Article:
When a takeover premium is not enough! Part 1

Those you that know me initially from Twitter as @conkers3, will be well aware of my preference for buying undervalued contrarian stocks that have the potential catalyst of a turnaround. Of course this only forms part of the multi-faceted strategies within my whole portfolio.

The frustrating thing about buying turnaround stocks is that without strategic and proactive specialists at Board level companies can languish at multi year lows for many years. Therefore selection of such stocks requires extensive research. Not something that all investors have the time or inclination to do.

Therefore it is extremely frustrating and on some occasions annoying, when a company that you have researched thoroughly and purchased as turnaround contrarian stock, gets “taken under” for a low ball acquisition price.

Year to date, this has happened within my portfolio on three occasions:

1) Technology stock ACCUMULI SECURITY, which I had purchased for its cybersecurity niche and turnaround potential.  They were acquired by NCC Group (LSE: NCC) for approximately 32.8 pence (cash and shares scheme) a pitiful 19.1% premium to its 27.5p share price, the last business day prior to the takeover announcement. Thankfully on this occasion I did not let my annoyance get the better of me, instead I opted to stay on-board and now I hold NCC* within my portfolio.  Therefore not missing out on the continued turnaround in ACCUMULI’ fortunes and the growing global need for additional cybersecurity solutions.

*I will discuss NCC in a future blog.

2) Technology stock PHOENIX IT Group, which I had purchased for its hosting and cloud business. In addition, I bought them as they have installed a technology turnaround specialist in the form of Steve Vaughan as their new CEO.  After completing the first phase of an improvement strategy to enhance profitability, Phoenix returned to profitability.

A mere fourteen months after Steve Vaughan’ arrival, PHOENIX received a takeover offer from DAISY GROUP for £1.60p per share. The “take under” represented a 24% premium to its £1.29p the share price the last business day prior to the takeover announcement.  As DAISY GROUP is privately held, I was unable to participate on this occasion in PHOENIX’ future growth.

Given that PHOENIX was nearer to 80p when Steven Vaughan arrived, I would have to agree with the tech whiz Steven Frazer of SHARES MAGAZINE who raised his concerns at the time of the offer. He said: “But wouldn’t shareholders be better served allowing Vaughan more time to show his turnaround stuff?” I say: “What price could PHOENIX shares have achieved if Vaughan had been allowed to complete his turnaround plan?”

3) Online gambling stock BWIN.PARTY DIGITAL ENTERTAINMENT (LSE: BPTY), which I had purchased because I viewed it as extremely vulnerable to a bid and or recovery story through mobile digital gaming growth**. Less than two months after my initial BPTY purchase, GVC Holdings (LSE/AIM: GVC) confirmed that it had submitted a proposal with a view to acquiring the entire issued and to be issued share capital of BPTY. That was on Friday 15th May 2015, a mere three days later online gaming group 888 gate-crashed the party. By making its own takeover approach for BPTY, what has ensued since then is a bidding war for BPTY. After its initial £1.10p, a share proposal was trumped by 888. GVC raised its bid by offering a cash-and-share bid which values each BPTY share at 122.5 pence. GVC appears to be determined to acquire BPTY because not only would the acquisition give them additional scale, the reverse takeover would give them a full LSE FTSE listing.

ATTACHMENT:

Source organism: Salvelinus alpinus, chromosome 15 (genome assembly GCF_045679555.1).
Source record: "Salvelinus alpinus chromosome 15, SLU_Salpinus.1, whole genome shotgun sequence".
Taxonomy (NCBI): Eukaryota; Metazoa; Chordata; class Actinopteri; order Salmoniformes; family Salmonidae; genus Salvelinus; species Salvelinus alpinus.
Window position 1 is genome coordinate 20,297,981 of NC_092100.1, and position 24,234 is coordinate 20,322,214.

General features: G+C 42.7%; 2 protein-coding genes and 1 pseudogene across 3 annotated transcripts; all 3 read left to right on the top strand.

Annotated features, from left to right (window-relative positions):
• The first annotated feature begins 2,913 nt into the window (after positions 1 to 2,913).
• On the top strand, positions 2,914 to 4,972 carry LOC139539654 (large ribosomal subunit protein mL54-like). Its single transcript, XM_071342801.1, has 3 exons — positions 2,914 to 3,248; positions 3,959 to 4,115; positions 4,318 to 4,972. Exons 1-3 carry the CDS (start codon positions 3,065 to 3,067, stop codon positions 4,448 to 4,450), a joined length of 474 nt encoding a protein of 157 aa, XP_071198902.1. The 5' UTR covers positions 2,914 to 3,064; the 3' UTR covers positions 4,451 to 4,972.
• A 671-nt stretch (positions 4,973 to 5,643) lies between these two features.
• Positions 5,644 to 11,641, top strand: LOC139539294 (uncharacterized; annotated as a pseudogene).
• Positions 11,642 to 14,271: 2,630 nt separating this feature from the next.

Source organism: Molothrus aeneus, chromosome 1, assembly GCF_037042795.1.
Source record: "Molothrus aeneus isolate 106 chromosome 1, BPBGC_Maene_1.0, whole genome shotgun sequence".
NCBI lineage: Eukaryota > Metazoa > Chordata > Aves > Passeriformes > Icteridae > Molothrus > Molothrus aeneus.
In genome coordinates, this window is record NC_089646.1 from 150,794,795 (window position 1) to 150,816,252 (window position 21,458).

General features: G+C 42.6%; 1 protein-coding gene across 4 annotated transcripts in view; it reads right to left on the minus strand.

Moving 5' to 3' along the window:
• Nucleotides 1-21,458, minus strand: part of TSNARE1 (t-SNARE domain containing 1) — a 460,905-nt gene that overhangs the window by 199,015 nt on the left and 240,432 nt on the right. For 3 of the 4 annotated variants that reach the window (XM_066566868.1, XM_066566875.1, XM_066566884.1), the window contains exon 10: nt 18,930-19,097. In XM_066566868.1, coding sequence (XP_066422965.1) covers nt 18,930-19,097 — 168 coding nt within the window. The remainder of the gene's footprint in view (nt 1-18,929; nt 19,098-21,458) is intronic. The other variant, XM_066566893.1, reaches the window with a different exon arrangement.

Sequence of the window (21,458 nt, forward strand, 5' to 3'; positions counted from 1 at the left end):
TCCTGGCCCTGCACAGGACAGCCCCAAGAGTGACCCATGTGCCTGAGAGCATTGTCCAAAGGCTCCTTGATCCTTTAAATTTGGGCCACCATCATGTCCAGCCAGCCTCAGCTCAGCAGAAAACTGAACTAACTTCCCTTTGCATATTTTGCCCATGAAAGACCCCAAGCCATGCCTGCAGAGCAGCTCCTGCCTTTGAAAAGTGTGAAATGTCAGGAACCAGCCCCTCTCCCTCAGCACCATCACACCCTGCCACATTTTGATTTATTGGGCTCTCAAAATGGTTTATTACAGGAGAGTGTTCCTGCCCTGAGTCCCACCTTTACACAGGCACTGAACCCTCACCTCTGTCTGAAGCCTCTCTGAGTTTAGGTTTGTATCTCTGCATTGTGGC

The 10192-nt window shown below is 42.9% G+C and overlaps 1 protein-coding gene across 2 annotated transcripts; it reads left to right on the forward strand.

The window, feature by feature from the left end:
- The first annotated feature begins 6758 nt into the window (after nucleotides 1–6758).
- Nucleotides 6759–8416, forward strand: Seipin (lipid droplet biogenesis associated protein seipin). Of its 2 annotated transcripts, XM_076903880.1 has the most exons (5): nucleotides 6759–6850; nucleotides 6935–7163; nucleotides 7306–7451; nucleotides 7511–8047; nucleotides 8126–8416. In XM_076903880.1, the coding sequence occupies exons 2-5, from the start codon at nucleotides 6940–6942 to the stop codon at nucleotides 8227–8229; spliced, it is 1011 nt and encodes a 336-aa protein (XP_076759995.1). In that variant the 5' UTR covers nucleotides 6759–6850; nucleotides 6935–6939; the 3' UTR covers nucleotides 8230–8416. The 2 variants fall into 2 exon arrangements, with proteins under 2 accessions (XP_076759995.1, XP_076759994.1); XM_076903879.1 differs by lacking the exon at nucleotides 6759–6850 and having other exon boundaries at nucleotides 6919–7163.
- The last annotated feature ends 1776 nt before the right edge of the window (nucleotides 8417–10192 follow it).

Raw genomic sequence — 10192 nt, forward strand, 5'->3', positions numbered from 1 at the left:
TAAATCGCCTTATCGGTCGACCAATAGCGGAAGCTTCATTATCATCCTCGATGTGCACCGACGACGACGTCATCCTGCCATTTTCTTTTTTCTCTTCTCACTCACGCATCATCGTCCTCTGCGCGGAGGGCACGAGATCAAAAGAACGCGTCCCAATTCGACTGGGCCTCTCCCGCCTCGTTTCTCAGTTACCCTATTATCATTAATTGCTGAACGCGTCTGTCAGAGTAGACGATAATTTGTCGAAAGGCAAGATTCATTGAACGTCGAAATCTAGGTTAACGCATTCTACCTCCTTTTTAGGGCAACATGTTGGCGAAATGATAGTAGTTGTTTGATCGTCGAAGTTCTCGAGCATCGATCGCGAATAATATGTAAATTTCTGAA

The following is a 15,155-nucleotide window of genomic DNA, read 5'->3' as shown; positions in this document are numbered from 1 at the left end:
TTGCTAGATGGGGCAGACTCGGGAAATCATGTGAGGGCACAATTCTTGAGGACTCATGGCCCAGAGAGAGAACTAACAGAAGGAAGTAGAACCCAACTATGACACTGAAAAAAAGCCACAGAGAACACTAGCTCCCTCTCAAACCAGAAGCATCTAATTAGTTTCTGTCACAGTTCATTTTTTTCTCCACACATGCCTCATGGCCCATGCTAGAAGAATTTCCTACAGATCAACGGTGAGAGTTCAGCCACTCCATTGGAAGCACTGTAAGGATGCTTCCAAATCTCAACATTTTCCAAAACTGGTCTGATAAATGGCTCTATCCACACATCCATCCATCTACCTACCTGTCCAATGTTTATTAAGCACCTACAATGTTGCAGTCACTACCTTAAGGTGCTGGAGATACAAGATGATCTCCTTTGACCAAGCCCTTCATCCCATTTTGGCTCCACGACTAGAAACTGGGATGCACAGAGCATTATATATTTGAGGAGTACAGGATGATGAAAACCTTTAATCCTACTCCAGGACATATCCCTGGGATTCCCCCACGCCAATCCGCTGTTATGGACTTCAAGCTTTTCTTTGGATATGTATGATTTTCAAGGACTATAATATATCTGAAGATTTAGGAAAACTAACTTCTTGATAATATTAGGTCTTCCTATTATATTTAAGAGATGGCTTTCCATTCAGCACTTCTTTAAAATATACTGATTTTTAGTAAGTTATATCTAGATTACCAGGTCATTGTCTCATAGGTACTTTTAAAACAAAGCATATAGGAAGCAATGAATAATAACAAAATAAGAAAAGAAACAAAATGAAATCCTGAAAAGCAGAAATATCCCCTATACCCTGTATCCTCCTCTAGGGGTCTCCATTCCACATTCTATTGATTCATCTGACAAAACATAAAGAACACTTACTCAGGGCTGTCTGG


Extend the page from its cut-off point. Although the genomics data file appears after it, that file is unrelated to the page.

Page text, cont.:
**See my @conkers3 March 13th 2015 tweet.

Some would describe trading or investing in stocks and shares as gambling. Having participated in the stock markets since 1995, I have to agree that there is small element of truth in that appraisal. In actual fact, as you may have realised yourself, it is not quite so simple. There is a whole world of research that is required before any decision to purchase a stock or share, such as: the company history, integrity of the Board, the micro and macro economical market conditions, debt levels, growth opportunities and even market sentiment.

With that in mind, one also has to know when to hold or when to fold. Having made my BPTY purchases at 81.5p and 88p I trimmed some at £1.172p and then sold the rest recently at £1.157p***

Some of you reading this blog will be asking “Why have you sold before the conclusion of a deal?”

Because sometimes even a takeover premium is not enough!!!!

***GVC is reportedly facing a multi-million dollar legal claim after Canadian sports and entertainment consultancy 37 Entertainment accused them of reneging on a deal as a result of its ongoing pursuit of BPTY.

As I concluded this blog entry, a fourth “take under” year to date could be commencing. I will tell you more about this soon.

That is all from me today, time to get to ready and go out to celebrate my birthday.

See you all soon.


“Don’t lower your expectations to meet your performance. Raise your level of performance to meet your expectations”. 

Ralph S. Marston Jr. Author and Motivator

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